Results 1 to 4 of 4

Math Help - Quick question

  1. #1
    Senior Member slevvio's Avatar
    Joined
    Oct 2007
    Posts
    347

    Quick question

    Let f:\mathbb{R}^2 \rightarrow \mathbb{R} be a function such that along every line y=Ax and the line x=0, the function is continuous at (0,0). By this I mean if we let L_{\theta} be one of the lines in the x-y plane given by rotating an angle \theta anti-clockwise from the x-axis, and let \{ a_n \} be a sequence converging to (0,0) s.t. a_n\in L_{\theta} for all n, then f(a_n) \rightarrow f(0,0) as n \rightarrow \infty.

    Is it true then that f is continuous at (0,0)? So if we take an arbitrary sequence converging to (0,0), say \{ b_n \}, then does f(b_n) \rightarrow f(0,0)? I was thinking that the each element b_n lies on some line  L_{\theta_n} so that there are countably many lines that the sequence lies on, but I'm not sure if that means anything. Is the statement even true?

    Thanks for any help, just something that was bothering me
    Follow Math Help Forum on Facebook and Google+

  2. #2
    Senior Member Tinyboss's Avatar
    Joined
    Jul 2008
    Posts
    433

    Re: Quick question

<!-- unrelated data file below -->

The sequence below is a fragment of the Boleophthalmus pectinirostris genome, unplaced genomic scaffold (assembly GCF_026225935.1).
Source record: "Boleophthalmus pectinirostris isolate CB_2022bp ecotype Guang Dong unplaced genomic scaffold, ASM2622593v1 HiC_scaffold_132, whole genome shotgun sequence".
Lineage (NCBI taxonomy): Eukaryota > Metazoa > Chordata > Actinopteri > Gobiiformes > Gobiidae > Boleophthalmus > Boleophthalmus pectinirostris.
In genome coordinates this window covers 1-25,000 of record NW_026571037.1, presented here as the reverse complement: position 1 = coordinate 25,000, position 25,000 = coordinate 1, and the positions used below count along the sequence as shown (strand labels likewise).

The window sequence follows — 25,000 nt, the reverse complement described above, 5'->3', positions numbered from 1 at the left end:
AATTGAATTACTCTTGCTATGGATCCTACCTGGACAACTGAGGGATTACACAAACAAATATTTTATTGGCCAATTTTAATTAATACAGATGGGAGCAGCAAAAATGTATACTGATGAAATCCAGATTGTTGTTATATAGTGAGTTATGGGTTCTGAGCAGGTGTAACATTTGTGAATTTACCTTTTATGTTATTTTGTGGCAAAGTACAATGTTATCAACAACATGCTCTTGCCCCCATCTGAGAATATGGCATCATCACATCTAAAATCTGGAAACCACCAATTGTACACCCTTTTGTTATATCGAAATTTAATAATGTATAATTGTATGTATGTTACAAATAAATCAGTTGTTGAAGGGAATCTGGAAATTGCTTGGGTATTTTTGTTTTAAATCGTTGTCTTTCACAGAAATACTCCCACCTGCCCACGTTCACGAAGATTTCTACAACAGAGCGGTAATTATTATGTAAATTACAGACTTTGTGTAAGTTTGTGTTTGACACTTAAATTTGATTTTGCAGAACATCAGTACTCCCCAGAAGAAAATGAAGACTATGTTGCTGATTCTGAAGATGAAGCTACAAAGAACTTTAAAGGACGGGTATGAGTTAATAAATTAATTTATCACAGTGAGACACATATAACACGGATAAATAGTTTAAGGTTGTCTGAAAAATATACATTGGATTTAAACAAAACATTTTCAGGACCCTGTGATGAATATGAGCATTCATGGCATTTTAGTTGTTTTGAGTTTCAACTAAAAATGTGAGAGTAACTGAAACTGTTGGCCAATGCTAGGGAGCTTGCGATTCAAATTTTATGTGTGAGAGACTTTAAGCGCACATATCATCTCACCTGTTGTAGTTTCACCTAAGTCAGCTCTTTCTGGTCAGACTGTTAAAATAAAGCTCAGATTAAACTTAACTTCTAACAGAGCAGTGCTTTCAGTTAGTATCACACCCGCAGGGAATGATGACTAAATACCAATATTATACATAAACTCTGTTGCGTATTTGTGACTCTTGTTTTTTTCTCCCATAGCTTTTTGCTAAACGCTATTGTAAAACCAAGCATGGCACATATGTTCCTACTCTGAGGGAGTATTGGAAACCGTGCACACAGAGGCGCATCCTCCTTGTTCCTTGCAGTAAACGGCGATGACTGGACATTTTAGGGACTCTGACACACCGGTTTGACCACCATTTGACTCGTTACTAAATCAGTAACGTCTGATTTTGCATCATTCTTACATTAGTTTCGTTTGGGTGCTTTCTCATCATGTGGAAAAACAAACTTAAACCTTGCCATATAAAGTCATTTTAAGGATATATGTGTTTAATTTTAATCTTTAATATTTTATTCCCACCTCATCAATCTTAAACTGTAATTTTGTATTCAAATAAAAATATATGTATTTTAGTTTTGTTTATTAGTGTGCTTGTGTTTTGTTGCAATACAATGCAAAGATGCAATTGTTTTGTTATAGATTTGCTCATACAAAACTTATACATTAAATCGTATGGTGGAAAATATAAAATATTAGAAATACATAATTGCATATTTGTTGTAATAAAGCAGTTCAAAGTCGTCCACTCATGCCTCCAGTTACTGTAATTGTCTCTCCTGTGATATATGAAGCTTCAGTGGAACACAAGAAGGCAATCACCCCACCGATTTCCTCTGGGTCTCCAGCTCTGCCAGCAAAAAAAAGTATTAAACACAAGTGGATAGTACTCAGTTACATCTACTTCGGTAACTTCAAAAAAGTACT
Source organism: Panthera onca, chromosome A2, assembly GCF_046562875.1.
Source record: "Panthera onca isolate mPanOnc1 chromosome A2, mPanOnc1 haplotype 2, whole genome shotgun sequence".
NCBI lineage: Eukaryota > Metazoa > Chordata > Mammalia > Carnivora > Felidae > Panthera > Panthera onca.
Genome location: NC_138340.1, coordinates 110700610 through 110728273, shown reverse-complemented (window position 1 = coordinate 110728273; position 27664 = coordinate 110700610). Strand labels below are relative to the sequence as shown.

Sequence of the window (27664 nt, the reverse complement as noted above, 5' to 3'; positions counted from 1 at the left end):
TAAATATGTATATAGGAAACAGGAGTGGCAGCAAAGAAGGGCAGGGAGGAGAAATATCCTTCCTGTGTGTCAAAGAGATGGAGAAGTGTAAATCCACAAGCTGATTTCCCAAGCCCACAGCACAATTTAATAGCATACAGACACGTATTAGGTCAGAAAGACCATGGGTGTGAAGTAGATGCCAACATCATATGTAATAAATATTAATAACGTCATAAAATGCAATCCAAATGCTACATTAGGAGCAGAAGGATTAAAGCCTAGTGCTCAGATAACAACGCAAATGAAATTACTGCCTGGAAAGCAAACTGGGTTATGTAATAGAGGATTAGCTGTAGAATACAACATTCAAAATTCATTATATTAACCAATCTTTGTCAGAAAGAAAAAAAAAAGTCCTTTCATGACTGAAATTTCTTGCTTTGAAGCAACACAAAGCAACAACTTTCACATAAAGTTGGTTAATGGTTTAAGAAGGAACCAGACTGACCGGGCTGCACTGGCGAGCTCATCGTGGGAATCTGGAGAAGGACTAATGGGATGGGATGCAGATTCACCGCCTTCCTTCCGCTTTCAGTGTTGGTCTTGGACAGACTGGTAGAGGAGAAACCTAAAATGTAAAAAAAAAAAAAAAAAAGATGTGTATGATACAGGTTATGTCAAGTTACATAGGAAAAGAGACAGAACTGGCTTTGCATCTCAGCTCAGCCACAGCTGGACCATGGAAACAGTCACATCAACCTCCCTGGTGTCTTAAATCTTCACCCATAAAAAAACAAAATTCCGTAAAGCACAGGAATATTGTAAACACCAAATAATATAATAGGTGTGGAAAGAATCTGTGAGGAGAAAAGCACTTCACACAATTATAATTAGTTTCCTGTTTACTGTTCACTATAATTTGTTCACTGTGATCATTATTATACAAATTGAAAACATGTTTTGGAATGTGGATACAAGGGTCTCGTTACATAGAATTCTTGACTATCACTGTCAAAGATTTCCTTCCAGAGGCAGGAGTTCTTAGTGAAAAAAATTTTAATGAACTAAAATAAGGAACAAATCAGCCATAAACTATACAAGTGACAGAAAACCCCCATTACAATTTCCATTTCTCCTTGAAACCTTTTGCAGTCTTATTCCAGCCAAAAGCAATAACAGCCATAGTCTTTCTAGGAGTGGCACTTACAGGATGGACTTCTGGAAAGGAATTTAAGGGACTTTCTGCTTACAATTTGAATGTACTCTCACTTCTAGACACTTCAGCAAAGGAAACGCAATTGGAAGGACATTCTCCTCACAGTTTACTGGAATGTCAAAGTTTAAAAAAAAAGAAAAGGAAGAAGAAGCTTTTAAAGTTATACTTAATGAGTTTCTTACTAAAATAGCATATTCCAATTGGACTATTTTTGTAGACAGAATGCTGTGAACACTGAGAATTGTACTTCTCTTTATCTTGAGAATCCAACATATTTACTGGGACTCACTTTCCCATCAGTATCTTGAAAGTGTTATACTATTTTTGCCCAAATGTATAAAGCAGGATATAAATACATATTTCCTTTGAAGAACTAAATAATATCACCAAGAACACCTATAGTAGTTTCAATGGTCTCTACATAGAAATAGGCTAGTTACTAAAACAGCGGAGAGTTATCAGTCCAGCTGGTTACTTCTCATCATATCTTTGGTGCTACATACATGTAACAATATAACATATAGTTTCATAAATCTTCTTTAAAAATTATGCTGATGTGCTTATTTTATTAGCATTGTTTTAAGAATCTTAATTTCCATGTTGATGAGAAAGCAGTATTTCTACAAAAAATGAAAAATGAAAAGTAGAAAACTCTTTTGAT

Hint: suppose the slope of f restricted to the line L_\theta is m_\theta, and suppose there's a sequence \theta_i such that m_{\theta_i}\to\infty.
    Follow Math Help Forum on Facebook and Google+

  3. #3
    Super Member
    Joined
    Apr 2009
    From
    México
    Posts
    721

    Re: Quick question

    If I understood this, take f(x,y)=\frac{xy^2}{x^2+y^4}. It has limit zero on every line through the origin, but if you approach zero through the parabola x=y^2 the limit is \frac{1}{2}
    Last edited by Jose27; July 8th 2011 at 05:44 PM.
    Follow Math Help Forum on Facebook and Google+

  4. #4
    Super Member girdav's Avatar
    Joined
    Jul 2009
    From
    Rouen, France
    Posts
    675
    Thanks
    32

    Re: Quick question

    Quote Originally Posted by Jose27 View Post
    but if you approach zero through the parabola x^2=y the limit is \frac{1}{2}
    Did you mean x=y^2 ?
    Follow Math Help Forum on Facebook and Google+

Similar Math Help Forum Discussions

  1. quick log question
    Posted in the Algebra Forum
    Replies: 7
    Last Post: January 9th 2009, 05:05 AM
  2. A quick question...
    Posted in the Advanced Statistics Forum
    Replies: 2
    Last Post: March 27th 2008, 12:22 PM
  3. quick question
    Posted in the Advanced Statistics Forum
    Replies: 2
    Last Post: January 6th 2008, 05:18 AM
  4. Just a quick question
    Posted in the Advanced Applied Math Forum
    Replies: 1
    Last Post: March 8th 2007, 11:33 AM
  5. Quick's quick question
    Posted in the Number Theory Forum
    Replies: 22
    Last Post: July 9th 2006, 04:38 PM

Search Tags


/mathhelpforum @mathhelpforum